After a week of company visits we left the city to see some wildlife and have some well-earned rest.
It’s not every day that you get to summit a dormant volcano (Mount Longonot) and then get to hike around its rim.
Day safari at Lake Nakuru National Park.
Giraffes at Nakuru National Park.
Bird watching on Lake Nakuru.
Hanging with the hippos on Lake Naivasha.
Part 2 of Africa Trek 2017 coming soon where the MBAs head to Kigali…
Author: Gillian Benjamin
Gillian Benjamin is a social design practitioner from South Africa. Driven to use design to create social impact, she founded a design studio to serve social justice organisations and later worked at the Cape Craft and Design Institute running design thinking projects in healthcare, education and the built environment.
Forging Common Ground – Series of Oxford Student Insights to the Skoll World Forum 2017.
Gillian Benjamin, Oxford MBA at the Saïd Business School, shares key takeaways from the Skoll World Forum session “Making Leadership Great Again: Breakthrough Educational Models”.
In the lunchtime session directly prior to this panel, Bill Drayton, Founder and CEO of Ashoka, implored audience members to help others understand the implications of the new world order in which the repetitive actions of a machinist on a factory floor, or a line manager in a multi-national company, were fast becoming redundant. He highlighted the need for a radically different skill-set and ‘growing up system’ to give young people the competencies needed to thrive in environments of constant and rapid change.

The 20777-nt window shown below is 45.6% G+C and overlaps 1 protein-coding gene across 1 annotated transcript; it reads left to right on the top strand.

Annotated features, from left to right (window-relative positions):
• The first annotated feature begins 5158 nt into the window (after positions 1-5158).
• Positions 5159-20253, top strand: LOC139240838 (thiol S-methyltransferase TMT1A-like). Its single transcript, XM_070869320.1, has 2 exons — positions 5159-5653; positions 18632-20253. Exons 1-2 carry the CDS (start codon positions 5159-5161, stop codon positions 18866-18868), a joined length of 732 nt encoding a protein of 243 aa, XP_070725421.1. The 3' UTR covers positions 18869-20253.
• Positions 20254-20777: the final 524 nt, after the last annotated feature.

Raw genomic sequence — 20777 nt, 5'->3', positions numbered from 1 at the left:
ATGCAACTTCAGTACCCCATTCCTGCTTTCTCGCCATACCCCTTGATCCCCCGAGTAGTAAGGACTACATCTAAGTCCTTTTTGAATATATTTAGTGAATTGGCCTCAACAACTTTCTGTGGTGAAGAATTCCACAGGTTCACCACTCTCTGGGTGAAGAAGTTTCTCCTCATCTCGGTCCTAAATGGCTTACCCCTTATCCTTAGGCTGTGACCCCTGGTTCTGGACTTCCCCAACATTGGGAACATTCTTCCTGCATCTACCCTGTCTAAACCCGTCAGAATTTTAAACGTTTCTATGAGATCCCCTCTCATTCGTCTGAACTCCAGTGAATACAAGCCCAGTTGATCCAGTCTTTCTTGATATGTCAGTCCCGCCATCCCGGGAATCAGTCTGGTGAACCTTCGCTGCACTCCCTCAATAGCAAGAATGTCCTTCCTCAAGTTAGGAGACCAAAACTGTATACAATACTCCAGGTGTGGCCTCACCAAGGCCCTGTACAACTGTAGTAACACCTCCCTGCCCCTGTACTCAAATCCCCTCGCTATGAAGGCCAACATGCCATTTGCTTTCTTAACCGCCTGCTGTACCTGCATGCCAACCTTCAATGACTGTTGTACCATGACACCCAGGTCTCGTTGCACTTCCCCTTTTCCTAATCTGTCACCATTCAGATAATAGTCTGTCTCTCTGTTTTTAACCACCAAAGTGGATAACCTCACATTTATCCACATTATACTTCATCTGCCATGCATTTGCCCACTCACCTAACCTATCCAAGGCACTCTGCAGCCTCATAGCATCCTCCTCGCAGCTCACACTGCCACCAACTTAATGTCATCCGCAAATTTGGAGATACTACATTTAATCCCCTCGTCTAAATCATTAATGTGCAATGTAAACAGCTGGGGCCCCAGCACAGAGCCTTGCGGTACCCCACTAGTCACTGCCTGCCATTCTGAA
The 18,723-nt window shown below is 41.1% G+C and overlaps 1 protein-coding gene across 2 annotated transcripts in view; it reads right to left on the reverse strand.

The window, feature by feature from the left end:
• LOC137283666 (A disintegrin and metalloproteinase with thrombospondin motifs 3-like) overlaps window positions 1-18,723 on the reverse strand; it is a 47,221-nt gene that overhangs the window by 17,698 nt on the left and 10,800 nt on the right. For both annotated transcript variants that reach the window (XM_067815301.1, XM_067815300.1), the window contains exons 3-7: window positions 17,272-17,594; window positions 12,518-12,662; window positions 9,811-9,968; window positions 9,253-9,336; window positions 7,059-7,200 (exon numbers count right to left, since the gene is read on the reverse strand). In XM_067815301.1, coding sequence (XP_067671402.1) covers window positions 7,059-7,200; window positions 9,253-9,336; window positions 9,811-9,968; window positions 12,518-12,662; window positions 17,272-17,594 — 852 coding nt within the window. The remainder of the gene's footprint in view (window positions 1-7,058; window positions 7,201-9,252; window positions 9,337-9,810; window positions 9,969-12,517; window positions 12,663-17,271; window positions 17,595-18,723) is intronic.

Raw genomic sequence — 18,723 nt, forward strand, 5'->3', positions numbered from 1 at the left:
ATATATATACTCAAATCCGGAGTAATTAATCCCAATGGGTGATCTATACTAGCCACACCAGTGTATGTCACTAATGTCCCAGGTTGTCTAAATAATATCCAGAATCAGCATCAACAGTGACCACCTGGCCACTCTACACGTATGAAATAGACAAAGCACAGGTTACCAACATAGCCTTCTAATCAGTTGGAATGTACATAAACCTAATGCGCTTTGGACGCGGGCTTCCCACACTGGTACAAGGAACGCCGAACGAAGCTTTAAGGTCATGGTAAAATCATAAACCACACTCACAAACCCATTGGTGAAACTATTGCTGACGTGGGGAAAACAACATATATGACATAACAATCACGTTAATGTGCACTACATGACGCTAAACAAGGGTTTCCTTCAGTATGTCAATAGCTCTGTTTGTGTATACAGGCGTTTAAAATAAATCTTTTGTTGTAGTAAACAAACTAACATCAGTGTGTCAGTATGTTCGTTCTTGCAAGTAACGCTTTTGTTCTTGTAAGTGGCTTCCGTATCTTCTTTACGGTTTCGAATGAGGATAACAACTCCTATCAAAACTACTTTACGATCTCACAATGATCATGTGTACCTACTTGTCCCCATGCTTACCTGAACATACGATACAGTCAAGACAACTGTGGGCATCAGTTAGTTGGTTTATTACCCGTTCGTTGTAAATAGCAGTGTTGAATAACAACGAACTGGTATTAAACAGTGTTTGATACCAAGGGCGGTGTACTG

During the panel on ‘Breakthrough Educational Models’ the founders of two innovative institutions, both based in the global South, shared key ingredients of their success.
Jose Zaglul, Co-Founder and former President of EARTH University shared the story of the establishment of the institution he helped set up. The campus, based in Costa Rica, offers an innovative four-year undergraduate programme in agricultural sciences and natural resources management with one crucial difference from ordinary degree programmes – the technical and scientific knowledge gleaned on the course is just one of the four pillars that make up the curriculum. The other three pillars ensure that students leave with a deep social and environmental awareness, the attitudes and values needed to drive change and the lived experience of having set up their own entrepreneurial venture. EARTH has 430 students from 41 countries, 83% of whom are from rural communities.
Hopping across continents to South Africa, co-founded and CEO Chris Bradford shared the story of the African Leadership Academy (ALA), ALA is a two-year pre-university programme based on the UK A-Level system, combined with unique curricula in Entrepreneurial Leadership, African Studies and Writing and Rhetoric. ALA currently has 264 students drawn from 47 African countries, with many graduates going on to study at some of the most prestigious universities around the world before coming back to the continent to drive growth and development. One such example is Moroccan panelist Jihad Hajjouji who is an ALA alumn currently pursuing her MBA at the Stanford Business School.
When discussing the ALA curriculum Bradford stated with respectful veneration that Zaglul was his personal hero and had been a huge inspiration to ALA as they crafted their programme two decades after the formation of EARTH.
Three key lessons can be drawn from the success of these two institutions:
1) Create opportunities for youth leadership